The composers of Final Fantasy Crystal Chronicles ~The Crystal Bearers~ Music Collections smartly disregard what expectations listeners might have of a Final Fantasy score right from the outset. How many Final Fantasy soundtracks - even Crystal Chronicles ones - begin with a jazz serenade and a ragtime number? And while there may be no shortage of RPG town themes done as Celtic music, none to my knowledge combine a Celtic jig with funk like the insanely addictive "Alrigaria Capital City". From the rambunctious frontier-Western strings and acoustic guitar of "Getaway" to the folksy banjo and harmonica rock of "The Pioneer Spirit", The Crystal Bearers jumps from style to style with a frequency and a competency matched by few soundtracks.
The compositions that adhere more closely to RPG norms are similarly impressive. After the soundtrack's eclectic intro, the New Age "The Sacred Haven" tones things down, while the soothing "Moogle Forest" creates a lush musical environment for the staple Final Fantasy creatures. The venerable chocobo theme gets a charming country arrangement that benefits from a resistance to following the theme note for note. "Ephemeron" and "Kuule taa unelmain" provide some of the most beautiful combinations of soft female vocals with orchestra since Kameo Original Soundtrack, while "Snowfields" and "Existence and Oblivion" are quiet and atmospheric but no less enchanting. Throughout the score composers Hidenori Iwasaki and Ryo Yamazaki's demonstrate their skill at arranging their compositions for live instrumentation, which includes everything from a mid-sized orchestral ensemble to fiddle and tin whistle to electric and acoustic guitar.
The score shows inspiration at times from both its namesake series and the film music world. "Althea's Waltz" brings memories of Final Fantasy VIII's "Waltz for the Moon" (but with more expressive live instrumentation), while you can hear traces of Danny Elfman in "The World is Changing" and John Williams in the orchestral fanfare "Queen's Garden". The only track that borrows too freely is "Althea", in which the combination of light percussion with acoustic guitar and cello is uncannily similar to the pretty "Eating Alone" cue from Shrek.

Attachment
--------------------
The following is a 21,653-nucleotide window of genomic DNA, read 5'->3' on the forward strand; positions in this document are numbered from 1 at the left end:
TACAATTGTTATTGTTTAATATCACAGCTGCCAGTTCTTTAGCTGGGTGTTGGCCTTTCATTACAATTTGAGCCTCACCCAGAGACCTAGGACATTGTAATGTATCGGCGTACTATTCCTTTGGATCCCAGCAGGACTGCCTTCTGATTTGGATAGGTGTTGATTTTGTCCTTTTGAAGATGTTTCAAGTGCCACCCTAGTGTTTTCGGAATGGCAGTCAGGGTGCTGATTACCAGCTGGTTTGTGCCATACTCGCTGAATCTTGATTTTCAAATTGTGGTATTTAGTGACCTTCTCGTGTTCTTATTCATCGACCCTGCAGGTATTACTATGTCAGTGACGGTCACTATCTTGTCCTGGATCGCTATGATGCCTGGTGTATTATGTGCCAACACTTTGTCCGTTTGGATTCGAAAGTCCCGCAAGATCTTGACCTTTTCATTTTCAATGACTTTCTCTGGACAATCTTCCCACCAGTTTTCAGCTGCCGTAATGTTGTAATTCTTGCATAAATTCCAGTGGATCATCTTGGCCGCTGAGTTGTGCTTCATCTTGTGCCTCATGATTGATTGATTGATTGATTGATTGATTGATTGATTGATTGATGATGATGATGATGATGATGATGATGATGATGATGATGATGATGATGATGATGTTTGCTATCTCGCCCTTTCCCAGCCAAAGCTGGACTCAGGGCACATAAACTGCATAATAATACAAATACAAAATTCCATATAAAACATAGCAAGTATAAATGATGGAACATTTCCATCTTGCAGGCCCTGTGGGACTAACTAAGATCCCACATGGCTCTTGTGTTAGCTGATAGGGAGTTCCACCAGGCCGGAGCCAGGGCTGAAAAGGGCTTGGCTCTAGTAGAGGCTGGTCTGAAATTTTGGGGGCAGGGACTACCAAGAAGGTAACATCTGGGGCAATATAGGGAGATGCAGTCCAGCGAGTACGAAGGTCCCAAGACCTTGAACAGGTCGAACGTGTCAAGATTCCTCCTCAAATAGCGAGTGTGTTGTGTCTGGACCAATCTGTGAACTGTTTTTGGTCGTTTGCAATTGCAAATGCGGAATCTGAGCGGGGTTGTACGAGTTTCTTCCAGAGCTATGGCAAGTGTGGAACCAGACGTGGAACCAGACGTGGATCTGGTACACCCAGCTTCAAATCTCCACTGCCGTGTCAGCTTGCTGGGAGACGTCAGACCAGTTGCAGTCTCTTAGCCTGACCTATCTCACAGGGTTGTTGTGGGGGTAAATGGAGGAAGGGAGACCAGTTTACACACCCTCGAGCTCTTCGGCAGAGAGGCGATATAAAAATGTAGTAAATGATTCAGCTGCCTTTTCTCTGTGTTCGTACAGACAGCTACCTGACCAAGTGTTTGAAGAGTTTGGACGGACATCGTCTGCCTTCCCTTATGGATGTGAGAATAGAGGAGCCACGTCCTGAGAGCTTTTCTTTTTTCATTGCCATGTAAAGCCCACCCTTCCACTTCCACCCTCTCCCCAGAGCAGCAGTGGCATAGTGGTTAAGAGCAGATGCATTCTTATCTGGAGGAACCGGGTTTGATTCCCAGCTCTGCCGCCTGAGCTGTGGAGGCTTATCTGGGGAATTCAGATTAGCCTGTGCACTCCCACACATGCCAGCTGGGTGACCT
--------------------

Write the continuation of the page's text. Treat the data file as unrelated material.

Though the variety of styles and the consistently high quality with which they're implemented is a great strength of the soundtrack, I can't help but think that the composers have dipped their fingers in one too many pies. Specifically, the dark rock tracks that serve as battle themes - most frequently at the score's climax - feel out of place. They're fine for what they are, but it's easy to imagine arrangements of the very same themes done in the jazz and orchestral styles that the composers manage so well - styles that would fit more in line with the rest of the score.
Despite having 70 tracks crammed onto two discs, The Crystal Bearers Music Collections flows surprisingly smoothly. Some low-key tracks in the last third of disc one drag just a bit but are capably crafted nonetheless, and shortly into disc two the soundtrack regains its stride with some fantastic compositions. I just wish the composers had more time to devote to certain tracks. Take for example "A Moment of Repose" - its soft orchestral synths and elegant vocals are remarkably poignant for a 67-second track, but give it another minute or two to develop and it would be a true classic. Of all the releases from 2009 this is the one I'd most like to get an arranged album for, just to hear Iwasaki and Yamazaki expand on their work.
There's no need to wait on an arranged album, though, when the original soundtrack is as good as this is. Final Fantasy Crystal Chronicles ~The Crystal Bearers~ Music Collections is a virtual highlight reel of modern and fantasy musical styles, one that rarely makes the listener wait very long for its next impressive achievement.